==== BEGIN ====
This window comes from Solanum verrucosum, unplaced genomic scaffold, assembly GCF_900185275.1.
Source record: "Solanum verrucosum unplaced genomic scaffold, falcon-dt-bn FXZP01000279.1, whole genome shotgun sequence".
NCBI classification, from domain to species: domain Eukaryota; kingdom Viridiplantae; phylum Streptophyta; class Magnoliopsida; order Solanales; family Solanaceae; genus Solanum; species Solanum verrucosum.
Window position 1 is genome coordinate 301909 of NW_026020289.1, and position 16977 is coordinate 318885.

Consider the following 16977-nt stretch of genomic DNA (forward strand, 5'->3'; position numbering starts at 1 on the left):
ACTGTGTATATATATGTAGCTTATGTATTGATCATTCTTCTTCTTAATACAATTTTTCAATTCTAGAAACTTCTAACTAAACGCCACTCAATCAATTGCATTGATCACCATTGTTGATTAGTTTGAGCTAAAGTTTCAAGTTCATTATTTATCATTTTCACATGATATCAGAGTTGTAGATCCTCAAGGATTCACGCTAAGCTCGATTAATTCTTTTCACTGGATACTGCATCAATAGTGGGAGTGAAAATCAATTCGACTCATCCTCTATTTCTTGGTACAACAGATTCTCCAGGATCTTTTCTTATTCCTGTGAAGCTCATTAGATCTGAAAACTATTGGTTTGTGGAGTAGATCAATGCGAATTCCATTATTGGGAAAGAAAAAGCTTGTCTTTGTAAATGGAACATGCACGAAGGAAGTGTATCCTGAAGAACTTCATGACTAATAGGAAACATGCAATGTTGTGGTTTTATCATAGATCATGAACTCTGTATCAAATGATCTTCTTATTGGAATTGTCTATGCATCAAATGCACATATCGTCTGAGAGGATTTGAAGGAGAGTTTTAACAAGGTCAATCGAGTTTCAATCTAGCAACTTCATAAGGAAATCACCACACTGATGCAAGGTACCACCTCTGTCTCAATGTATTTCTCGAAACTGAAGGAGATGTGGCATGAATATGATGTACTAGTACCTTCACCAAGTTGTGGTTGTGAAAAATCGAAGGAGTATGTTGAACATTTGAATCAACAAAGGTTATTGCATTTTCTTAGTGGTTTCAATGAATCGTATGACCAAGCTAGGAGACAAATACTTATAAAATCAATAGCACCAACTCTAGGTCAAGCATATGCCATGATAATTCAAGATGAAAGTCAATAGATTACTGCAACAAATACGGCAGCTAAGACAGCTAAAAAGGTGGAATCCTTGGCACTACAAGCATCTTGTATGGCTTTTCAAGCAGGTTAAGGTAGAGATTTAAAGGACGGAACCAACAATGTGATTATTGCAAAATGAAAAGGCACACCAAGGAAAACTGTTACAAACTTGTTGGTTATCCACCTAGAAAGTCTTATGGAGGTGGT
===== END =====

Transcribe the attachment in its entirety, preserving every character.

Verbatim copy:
This window comes from Solanum verrucosum, unplaced genomic scaffold, assembly GCF_900185275.1.
Source record: "Solanum verrucosum unplaced genomic scaffold, falcon-dt-bn FXZP01000279.1, whole genome shotgun sequence".
NCBI classification, from domain to species: domain Eukaryota; kingdom Viridiplantae; phylum Streptophyta; class Magnoliopsida; order Solanales; family Solanaceae; genus Solanum; species Solanum verrucosum.
Window position 1 is genome coordinate 301909 of NW_026020289.1, and position 16977 is coordinate 318885.

Consider the following 16977-nt stretch of genomic DNA (forward strand, 5'->3'; position numbering starts at 1 on the left):
ACTGTGTATATATATGTAGCTTATGTATTGATCATTCTTCTTCTTAATACAATTTTTCAATTCTAGAAACTTCTAACTAAACGCCACTCAATCAATTGCATTGATCACCATTGTTGATTAGTTTGAGCTAAAGTTTCAAGTTCATTATTTATCATTTTCACATGATATCAGAGTTGTAGATCCTCAAGGATTCACGCTAAGCTCGATTAATTCTTTTCACTGGATACTGCATCAATAGTGGGAGTGAAAATCAATTCGACTCATCCTCTATTTCTTGGTACAACAGATTCTCCAGGATCTTTTCTTATTCCTGTGAAGCTCATTAGATCTGAAAACTATTGGTTTGTGGAGTAGATCAATGCGAATTCCATTATTGGGAAAGAAAAAGCTTGTCTTTGTAAATGGAACATGCACGAAGGAAGTGTATCCTGAAGAACTTCATGACTAATAGGAAACATGCAATGTTGTGGTTTTATCATAGATCATGAACTCTGTATCAAATGATCTTCTTATTGGAATTGTCTATGCATCAAATGCACATATCGTCTGAGAGGATTTGAAGGAGAGTTTTAACAAGGTCAATCGAGTTTCAATCTAGCAACTTCATAAGGAAATCACCACACTGATGCAAGGTACCACCTCTGTCTCAATGTATTTCTCGAAACTGAAGGAGATGTGGCATGAATATGATGTACTAGTACCTTCACCAAGTTGTGGTTGTGAAAAATCGAAGGAGTATGTTGAACATTTGAATCAACAAAGGTTATTGCATTTTCTTAGTGGTTTCAATGAATCGTATGACCAAGCTAGGAGACAAATACTTATAAAATCAATAGCACCAACTCTAGGTCAAGCATATGCCATGATAATTCAAGATGAAAGTCAATAGATTACTGCAACAAATACGGCAGCTAAGACAGCTAAAAAGGTGGAATCCTTGGCACTACAAGCATCTTGTATGGCTTTTCAAGCAGGTTAAGGTAGAGATTTAAAGGACGGAACCAACAATGTGATTATTGCAAAATGAAAAGGCACACCAAGGAAAACTGTTACAAACTTGTTGGTTATCCACCTAGAAAGTCTTATGGAGGTGGT